Here in Canada we have Nurses' WEEK. Our hospital has what they refer to as a nurses' appreciation tea, but it's open to anyone with an ID badge, so really... And it's punch and cookies, for an hour or two, on a day shift. The administration sent out a vaguely patronizing email thanking us for our excellent work, but included the caveat that they really shouldn't single out just nurses because we're all one big happy family so they've kind of morphed Nurses' Week into Let's Celebrate Everybody Who Works Here Week. Our manager brought doughnuts and muffins this morning for all the staff.
Our union local usually has small gifts for each of us. One year they gave us personalized cutlery to carry in our lunch bags. They were so popular that the respiratory therapists took a bunch and there weren't enough for the nurses. As of this moment we haven't seen this year's offering.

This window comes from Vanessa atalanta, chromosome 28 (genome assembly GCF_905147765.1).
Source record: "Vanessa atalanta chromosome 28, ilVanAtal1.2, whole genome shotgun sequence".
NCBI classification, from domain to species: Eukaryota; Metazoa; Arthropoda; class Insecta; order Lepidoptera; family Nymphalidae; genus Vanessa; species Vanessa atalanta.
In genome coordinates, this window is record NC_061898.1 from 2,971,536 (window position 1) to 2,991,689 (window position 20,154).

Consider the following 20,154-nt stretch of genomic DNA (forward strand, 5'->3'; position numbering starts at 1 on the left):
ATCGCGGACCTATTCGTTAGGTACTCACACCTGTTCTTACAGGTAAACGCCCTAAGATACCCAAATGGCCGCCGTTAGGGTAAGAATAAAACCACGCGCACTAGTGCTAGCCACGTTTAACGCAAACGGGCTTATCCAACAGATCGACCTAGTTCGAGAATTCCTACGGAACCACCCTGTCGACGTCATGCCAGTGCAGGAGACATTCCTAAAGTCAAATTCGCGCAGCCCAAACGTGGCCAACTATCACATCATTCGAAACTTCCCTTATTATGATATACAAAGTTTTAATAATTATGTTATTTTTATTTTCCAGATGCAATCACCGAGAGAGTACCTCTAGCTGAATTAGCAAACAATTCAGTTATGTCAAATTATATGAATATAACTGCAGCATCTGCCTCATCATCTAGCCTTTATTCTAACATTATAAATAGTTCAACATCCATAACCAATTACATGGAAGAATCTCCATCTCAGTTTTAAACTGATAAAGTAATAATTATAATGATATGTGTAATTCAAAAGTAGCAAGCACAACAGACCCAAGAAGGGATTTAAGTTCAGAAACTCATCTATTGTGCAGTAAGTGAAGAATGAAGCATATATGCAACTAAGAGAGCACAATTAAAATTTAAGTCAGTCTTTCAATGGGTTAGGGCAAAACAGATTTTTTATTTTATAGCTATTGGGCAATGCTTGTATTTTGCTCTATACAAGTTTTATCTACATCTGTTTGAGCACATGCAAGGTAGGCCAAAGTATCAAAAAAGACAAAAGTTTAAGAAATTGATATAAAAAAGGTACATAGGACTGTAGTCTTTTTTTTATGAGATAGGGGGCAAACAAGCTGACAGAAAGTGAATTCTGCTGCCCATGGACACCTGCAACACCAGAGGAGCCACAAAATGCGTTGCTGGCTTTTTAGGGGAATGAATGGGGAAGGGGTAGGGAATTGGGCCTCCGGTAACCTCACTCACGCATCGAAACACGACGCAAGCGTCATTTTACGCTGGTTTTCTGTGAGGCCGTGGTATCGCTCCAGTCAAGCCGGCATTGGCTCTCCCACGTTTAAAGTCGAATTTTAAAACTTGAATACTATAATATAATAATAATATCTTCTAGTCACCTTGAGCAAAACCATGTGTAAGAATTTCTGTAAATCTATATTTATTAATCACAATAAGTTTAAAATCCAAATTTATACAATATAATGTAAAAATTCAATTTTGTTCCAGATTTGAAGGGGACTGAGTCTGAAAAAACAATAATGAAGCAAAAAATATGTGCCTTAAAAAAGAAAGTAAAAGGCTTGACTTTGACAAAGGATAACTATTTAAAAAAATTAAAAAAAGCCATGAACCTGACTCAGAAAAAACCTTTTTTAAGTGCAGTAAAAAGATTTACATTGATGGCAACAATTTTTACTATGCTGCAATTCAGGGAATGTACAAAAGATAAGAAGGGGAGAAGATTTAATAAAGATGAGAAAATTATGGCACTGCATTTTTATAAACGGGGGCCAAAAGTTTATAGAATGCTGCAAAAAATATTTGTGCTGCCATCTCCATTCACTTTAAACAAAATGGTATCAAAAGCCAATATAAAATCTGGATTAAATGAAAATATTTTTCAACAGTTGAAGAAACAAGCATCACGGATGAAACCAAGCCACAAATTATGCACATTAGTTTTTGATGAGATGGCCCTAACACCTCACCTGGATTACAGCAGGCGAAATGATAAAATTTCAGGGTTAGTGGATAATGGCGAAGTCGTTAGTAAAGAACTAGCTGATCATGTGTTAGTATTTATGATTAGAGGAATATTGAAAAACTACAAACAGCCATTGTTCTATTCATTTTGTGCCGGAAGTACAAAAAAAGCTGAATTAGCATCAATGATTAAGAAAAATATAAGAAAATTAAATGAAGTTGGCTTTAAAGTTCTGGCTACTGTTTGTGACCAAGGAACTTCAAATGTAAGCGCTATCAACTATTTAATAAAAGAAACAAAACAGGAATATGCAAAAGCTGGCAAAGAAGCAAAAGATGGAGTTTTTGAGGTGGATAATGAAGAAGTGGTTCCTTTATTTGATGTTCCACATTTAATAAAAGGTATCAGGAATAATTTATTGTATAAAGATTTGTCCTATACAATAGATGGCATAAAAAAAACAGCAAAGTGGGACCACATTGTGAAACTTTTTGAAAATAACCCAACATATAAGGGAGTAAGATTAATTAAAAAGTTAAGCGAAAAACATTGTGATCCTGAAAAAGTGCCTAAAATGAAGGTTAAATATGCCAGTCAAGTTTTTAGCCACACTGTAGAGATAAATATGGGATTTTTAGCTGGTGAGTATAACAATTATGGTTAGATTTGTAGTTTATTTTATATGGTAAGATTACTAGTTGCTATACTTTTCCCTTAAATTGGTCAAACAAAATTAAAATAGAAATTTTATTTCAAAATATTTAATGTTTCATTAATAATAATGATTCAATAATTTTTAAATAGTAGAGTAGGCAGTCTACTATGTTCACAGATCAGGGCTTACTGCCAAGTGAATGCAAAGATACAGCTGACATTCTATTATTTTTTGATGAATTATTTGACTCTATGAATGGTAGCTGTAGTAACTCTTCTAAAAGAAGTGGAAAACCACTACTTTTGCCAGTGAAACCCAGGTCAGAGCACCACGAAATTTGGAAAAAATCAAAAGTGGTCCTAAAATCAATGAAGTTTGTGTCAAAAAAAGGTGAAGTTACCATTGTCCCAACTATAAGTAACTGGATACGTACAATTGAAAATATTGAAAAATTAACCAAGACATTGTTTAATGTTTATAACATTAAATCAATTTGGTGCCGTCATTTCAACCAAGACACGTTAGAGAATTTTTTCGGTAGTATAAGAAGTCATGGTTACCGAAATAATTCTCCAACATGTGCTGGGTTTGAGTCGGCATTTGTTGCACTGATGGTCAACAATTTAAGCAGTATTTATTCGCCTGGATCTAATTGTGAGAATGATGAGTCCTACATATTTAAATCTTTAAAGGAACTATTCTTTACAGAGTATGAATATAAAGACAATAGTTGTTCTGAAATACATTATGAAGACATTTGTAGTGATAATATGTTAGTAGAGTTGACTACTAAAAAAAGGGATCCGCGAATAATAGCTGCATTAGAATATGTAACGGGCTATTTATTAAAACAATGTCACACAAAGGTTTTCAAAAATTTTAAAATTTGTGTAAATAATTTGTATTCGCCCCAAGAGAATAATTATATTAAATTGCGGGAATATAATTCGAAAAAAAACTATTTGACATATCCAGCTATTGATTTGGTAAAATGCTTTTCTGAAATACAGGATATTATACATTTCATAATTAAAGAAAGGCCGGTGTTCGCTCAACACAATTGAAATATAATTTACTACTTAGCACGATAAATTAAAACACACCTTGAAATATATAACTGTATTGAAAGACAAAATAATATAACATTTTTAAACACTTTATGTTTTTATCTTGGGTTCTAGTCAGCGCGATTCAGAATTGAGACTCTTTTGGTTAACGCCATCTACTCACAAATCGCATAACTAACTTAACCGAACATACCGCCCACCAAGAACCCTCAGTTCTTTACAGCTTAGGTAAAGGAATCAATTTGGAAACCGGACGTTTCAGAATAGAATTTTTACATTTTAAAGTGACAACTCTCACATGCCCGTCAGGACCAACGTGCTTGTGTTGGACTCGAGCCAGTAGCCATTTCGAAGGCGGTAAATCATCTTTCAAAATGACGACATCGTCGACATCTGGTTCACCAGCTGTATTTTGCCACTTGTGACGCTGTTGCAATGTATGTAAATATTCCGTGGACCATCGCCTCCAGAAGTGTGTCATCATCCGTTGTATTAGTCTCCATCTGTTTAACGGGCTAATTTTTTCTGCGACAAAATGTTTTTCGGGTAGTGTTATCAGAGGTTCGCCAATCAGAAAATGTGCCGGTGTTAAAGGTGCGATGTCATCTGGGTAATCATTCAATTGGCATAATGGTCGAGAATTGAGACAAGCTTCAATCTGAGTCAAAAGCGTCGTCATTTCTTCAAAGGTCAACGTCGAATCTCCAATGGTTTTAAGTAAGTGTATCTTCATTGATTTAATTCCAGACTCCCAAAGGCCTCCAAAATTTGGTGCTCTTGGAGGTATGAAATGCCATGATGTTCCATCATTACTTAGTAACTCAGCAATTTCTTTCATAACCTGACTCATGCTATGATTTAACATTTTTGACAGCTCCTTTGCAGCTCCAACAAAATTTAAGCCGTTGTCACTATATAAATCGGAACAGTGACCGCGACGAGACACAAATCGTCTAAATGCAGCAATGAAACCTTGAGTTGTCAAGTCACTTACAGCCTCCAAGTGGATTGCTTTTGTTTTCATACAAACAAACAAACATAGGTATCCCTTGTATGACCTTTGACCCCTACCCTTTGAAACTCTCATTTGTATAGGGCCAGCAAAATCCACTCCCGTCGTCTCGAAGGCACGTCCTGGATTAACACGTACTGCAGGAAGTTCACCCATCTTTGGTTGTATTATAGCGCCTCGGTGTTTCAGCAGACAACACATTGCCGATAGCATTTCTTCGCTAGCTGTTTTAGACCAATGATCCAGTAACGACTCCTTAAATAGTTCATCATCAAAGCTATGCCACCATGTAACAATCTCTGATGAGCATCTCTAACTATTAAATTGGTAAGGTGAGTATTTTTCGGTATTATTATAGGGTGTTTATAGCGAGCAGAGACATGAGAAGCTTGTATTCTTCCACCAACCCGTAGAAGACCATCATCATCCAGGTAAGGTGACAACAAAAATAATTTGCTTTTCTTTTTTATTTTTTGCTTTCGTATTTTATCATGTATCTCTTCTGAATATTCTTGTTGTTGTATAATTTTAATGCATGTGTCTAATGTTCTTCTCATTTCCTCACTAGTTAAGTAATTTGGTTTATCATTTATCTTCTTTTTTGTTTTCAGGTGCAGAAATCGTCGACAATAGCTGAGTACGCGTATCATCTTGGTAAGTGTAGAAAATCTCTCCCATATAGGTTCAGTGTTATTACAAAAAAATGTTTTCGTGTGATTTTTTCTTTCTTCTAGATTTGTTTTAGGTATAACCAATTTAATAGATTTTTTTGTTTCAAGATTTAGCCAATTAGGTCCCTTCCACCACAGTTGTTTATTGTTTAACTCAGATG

Personal thanks and little tokens mean more anyway. I have a shelf in my office at home where I put the thank you cards I've received over the years. One gift that really took me by surprise came from a mom that I had spent some time with. Her child had been admitted with bronchiolitis and had been pretty sick. The mom reminded me a lot of one of my daughters, the one who catastrophizes everything. When she started ramping up I found myself talking to her in the same way I would talk to DD. A little tough Mom act that worked miracles! Just before her boy was ready for discharge from the PICU she came to me to unburden herself because she was quite worried about him. He had been difficult to sedate while on the ventilator and now he wasn't waking up. He'd had a CT head that was normal and she was terrified that he had some life-long brain injury that didn't show on the scan. I thought about it for a few minutes, then did a chart review. This little half-Asian baby had been given 480 mg/kg of chloral hydrate over the preceding 4 days and was essentially drunk - chloral hydrate is metabolized on first pass to ethyl alcohol, then further metabolized by alcohol dehydrogenase. Asians and Inuit have a relative deficiency of this enzyme and should only be given small doses at wide intervals. When I explained all of this to her and reassured her that he'd wake up sooner or later and be just fine, she nearly wept. The next day he was transferred to the peds ward and I was on the night shift. I came in and there, at the desk was a package with my name on it. This mom had gone out and bought me a travel mug that she'd had his photo printed on and a lovely message thanking me for taking such good care of them both. It sits on my shelf right next to the card.